Spotlight on Geopolitics

Behind Closed Doors

This week, Wang Qing of China Youth Daily has publicly asked the Chinese government to provide details regarding its economic recovery plan.

The Chinese recovery plan, adopted in November last year, has a total value of 4.000 billion yuan or around 455 billion euros. According to official press releases, railways, airports and freeways would be given priority and would receive about 2.000 billion yuan until the end of 2010. Another 1.000 billion yuan would be allocated in the next two years to rebuilding the rural irrigation infrastructure, to housing, health, environment and education.

On the 7th of January, 2009, Yan Yiming, a Shanghai lawyer, has formally requested of the National Commission for Development and Reform (CNDR) in Beijing to give details about which development projects would receive financing : “I demand total transparency regarding the list of the approved projects, the justification of the decisions, as well as the money allocated to each project. I would like to know what surveillance measures would be adopted and which state authorities would be in charge of supervising the flow of money” (Source: Courrier International).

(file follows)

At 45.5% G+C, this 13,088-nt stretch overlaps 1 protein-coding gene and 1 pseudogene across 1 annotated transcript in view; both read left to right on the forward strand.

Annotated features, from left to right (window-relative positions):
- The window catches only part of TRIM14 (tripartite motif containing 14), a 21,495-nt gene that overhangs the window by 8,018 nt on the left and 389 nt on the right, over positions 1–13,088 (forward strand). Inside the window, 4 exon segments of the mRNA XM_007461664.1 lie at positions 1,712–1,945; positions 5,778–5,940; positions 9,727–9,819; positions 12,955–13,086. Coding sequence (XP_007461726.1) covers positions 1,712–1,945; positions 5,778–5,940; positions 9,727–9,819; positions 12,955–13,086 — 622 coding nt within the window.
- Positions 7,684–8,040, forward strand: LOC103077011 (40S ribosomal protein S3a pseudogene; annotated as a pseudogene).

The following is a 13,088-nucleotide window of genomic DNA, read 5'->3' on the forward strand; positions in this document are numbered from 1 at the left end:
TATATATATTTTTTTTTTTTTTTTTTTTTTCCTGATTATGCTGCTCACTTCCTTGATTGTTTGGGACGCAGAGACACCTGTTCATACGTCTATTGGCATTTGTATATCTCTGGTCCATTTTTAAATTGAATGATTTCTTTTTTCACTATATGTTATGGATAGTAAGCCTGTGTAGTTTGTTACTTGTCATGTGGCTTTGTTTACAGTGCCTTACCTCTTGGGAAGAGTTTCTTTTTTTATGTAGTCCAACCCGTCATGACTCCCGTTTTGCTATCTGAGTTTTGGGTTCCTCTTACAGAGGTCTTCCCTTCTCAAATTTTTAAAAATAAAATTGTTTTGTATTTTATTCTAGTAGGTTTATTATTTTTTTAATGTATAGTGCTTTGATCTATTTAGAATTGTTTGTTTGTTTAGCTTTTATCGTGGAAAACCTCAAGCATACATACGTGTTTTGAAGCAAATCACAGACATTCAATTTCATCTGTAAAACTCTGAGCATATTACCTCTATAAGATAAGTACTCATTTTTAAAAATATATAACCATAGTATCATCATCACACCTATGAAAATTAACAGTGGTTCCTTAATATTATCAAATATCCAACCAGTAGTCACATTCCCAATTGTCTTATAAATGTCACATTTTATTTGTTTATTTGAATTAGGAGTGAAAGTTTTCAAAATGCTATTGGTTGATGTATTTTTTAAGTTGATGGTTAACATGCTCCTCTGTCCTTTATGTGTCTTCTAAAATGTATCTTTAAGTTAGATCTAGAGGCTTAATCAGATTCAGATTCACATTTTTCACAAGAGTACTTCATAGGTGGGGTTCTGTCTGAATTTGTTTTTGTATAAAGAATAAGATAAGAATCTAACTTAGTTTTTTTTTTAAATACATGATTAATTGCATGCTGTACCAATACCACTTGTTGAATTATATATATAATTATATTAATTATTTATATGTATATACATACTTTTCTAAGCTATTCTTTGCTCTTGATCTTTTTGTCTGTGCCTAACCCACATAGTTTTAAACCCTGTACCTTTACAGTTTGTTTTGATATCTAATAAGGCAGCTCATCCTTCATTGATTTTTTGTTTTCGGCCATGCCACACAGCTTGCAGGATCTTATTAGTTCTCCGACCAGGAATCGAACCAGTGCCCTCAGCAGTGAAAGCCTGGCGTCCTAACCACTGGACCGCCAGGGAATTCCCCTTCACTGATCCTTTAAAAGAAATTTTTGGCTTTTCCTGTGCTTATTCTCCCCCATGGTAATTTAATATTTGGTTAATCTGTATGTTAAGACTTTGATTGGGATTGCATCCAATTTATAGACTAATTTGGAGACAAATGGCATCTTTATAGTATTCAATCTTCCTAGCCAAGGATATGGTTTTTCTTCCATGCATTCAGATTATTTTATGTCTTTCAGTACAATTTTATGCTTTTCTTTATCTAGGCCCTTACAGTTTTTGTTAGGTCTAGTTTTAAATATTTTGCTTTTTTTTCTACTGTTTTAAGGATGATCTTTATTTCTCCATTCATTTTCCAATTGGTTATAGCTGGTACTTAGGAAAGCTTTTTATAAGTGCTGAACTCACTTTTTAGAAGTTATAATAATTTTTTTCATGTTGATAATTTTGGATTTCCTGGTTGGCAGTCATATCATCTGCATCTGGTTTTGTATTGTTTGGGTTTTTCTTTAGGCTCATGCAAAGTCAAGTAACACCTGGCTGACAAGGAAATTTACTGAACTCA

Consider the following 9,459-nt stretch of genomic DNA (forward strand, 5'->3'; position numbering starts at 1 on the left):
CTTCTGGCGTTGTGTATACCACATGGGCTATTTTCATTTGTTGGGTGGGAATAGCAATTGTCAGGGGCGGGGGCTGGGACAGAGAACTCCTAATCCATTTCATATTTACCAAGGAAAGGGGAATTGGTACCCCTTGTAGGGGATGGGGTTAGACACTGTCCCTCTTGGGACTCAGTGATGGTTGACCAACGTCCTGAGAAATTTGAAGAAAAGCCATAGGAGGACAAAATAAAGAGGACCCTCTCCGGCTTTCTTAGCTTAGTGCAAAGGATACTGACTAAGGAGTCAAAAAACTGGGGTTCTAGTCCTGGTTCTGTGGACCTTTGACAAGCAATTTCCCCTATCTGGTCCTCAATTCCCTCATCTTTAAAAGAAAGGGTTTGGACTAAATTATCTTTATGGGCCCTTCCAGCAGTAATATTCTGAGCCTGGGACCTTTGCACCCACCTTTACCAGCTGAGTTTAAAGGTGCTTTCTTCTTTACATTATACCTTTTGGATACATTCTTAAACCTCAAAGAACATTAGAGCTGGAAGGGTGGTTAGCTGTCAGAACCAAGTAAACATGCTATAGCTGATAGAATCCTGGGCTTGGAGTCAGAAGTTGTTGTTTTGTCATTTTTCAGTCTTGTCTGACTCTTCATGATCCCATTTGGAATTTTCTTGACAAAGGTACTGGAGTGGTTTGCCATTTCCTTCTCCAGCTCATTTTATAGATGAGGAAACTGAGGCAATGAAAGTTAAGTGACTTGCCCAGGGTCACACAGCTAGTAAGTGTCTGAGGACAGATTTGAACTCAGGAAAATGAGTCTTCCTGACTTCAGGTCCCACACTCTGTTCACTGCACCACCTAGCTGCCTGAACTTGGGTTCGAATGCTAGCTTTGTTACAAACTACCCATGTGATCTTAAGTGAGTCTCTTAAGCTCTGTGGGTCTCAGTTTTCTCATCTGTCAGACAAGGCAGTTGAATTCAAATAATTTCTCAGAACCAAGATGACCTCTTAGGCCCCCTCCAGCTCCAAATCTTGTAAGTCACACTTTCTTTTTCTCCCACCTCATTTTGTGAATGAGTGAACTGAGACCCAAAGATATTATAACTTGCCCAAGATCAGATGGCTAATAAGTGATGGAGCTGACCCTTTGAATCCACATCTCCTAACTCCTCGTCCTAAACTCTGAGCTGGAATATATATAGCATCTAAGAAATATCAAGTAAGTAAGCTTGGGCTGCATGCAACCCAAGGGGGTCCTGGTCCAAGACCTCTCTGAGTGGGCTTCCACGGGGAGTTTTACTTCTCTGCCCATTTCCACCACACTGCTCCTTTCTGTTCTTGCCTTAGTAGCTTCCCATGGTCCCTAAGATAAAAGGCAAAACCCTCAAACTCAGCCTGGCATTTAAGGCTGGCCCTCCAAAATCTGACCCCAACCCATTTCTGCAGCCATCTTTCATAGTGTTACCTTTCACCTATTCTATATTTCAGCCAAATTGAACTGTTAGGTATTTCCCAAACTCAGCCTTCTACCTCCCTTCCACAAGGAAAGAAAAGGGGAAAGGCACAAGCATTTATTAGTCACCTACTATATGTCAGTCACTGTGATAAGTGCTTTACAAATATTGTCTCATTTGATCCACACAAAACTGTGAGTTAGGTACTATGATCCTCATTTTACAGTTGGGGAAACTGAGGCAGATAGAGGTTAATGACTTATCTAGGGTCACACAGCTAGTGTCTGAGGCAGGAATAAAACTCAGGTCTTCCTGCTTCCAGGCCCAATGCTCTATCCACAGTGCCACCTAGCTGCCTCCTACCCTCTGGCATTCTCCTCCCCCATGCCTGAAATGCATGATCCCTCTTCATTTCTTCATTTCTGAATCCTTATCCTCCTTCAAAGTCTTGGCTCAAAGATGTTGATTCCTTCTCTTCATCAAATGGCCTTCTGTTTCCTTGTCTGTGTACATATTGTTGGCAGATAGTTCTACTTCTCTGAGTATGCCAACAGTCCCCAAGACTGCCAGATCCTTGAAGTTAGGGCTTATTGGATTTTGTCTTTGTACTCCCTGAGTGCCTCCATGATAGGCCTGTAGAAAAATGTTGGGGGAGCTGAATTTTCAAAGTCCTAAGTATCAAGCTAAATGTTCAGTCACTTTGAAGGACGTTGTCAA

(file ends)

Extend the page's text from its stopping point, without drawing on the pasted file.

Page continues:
According to Wang Qing of “China Youth Daily” (the official newspaper of the Communist Youth League in China), although the Chinese state has, since 2008, the legal obligation to respond to such requests within two weeks, the Shanghai lawyer has received no answer as yet.

Known for its pro-reform views, the “China Youth Daily” has backed the request by insisting that the government publicly satisfy the lawyer´s demand for information. According to Qing, it is absolutely normal for any Chinese taxpayer to be informed in transparency about where the money is going to go and who is going to supervise the complex process of the funds’ distribution.

Over the past seventy years, the application of keynesian remedies during economic downturns has become commonplace. For these to work, however, the decisions regarding the allocation of the money cannot be taken behind closed doors. Such vital decisions have to be taken in a transparent and democratic fashion. Failing this, the Chinese bureaucrats might find, to their surprise, that the remedies employed by them will only have a placebo effect on the pacient.

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